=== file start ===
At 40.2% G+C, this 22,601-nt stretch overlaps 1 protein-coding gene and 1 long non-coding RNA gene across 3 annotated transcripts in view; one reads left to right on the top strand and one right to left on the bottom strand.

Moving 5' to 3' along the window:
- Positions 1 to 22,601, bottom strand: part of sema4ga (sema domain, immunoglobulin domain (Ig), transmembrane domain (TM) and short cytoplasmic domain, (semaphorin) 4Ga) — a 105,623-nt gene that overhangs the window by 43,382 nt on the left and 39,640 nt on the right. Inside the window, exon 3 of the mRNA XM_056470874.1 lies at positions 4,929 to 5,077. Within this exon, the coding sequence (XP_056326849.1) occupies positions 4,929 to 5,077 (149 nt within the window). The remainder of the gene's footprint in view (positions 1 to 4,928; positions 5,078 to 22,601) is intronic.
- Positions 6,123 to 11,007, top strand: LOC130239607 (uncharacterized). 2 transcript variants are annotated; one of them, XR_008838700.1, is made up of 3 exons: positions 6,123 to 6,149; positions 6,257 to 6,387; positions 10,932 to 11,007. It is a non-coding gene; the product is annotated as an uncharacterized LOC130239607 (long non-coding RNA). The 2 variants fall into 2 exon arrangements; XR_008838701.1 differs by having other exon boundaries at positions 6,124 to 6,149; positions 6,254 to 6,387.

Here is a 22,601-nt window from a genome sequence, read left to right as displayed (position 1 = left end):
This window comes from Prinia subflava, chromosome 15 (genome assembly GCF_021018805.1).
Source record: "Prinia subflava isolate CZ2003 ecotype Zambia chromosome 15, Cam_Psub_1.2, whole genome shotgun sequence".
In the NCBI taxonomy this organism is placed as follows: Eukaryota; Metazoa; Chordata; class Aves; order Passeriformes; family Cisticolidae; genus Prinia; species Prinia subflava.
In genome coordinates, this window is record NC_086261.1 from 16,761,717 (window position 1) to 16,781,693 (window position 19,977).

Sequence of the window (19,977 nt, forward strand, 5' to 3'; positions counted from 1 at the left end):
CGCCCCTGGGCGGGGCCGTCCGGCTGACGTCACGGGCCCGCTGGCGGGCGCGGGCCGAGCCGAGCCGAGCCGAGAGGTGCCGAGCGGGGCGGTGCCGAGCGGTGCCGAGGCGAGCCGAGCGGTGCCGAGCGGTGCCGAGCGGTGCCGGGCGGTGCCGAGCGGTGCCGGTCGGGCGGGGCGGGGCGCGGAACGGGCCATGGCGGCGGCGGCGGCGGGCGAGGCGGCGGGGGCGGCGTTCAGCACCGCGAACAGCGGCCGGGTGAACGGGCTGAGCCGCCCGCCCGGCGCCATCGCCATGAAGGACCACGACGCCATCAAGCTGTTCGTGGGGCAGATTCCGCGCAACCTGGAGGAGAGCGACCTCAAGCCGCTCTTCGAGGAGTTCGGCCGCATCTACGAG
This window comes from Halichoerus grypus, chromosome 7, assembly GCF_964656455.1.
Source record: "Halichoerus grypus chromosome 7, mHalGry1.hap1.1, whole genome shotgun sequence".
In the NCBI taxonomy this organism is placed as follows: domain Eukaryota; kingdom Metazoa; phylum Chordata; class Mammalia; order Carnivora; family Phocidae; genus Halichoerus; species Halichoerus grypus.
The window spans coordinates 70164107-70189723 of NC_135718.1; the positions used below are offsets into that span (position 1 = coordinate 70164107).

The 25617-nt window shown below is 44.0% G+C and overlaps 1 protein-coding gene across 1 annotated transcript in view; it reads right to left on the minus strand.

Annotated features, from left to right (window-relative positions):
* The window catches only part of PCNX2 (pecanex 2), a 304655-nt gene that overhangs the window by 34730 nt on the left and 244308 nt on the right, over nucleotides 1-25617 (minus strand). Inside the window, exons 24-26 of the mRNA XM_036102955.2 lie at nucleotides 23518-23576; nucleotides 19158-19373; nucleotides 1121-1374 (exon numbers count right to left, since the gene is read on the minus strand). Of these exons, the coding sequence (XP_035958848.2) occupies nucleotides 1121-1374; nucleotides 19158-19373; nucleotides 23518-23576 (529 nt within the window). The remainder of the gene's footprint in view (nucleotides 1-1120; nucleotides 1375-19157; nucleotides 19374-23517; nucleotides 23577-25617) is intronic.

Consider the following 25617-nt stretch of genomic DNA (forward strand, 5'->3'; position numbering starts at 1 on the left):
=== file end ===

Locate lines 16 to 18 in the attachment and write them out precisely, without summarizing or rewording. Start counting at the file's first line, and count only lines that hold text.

The 25617-nt window shown below is 44.0% G+C and overlaps 1 protein-coding gene across 1 annotated transcript in view; it reads right to left on the minus strand.

Annotated features, from left to right (window-relative positions):
* The window catches only part of PCNX2 (pecanex 2), a 304655-nt gene that overhangs the window by 34730 nt on the left and 244308 nt on the right, over nucleotides 1-25617 (minus strand). Inside the window, exons 24-26 of the mRNA XM_036102955.2 lie at nucleotides 23518-23576; nucleotides 19158-19373; nucleotides 1121-1374 (exon numbers count right to left, since the gene is read on the minus strand). Of these exons, the coding sequence (XP_035958848.2) occupies nucleotides 1121-1374; nucleotides 19158-19373; nucleotides 23518-23576 (529 nt within the window). The remainder of the gene's footprint in view (nucleotides 1-1120; nucleotides 1375-19157; nucleotides 19374-23517; nucleotides 23577-25617) is intronic.